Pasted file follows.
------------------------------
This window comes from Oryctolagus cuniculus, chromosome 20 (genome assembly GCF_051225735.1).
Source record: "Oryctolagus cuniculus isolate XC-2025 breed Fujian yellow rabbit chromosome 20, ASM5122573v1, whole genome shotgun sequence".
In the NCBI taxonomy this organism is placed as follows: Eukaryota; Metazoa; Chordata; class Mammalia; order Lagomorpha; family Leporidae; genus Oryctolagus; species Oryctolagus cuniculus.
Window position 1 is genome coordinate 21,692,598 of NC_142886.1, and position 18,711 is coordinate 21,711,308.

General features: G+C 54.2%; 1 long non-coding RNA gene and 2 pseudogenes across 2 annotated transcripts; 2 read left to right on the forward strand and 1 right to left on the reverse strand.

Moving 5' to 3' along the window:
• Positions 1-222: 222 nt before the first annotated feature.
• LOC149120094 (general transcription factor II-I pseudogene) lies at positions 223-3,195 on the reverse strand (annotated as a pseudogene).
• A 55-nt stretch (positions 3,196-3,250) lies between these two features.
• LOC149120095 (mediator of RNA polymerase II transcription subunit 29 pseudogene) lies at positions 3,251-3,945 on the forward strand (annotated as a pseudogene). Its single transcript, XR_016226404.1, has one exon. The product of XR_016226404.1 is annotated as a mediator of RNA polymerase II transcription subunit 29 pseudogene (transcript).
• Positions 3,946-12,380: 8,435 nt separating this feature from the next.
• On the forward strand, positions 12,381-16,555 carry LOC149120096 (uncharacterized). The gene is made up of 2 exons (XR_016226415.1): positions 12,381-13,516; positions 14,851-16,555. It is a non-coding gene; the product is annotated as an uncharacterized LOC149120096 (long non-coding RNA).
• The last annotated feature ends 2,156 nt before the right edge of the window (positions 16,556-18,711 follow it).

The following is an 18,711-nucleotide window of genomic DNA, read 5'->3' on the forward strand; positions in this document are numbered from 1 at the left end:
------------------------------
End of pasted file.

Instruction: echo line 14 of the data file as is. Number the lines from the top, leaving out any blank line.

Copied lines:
The following is an 18,711-nucleotide window of genomic DNA, read 5'->3' on the forward strand; positions in this document are numbered from 1 at the left end: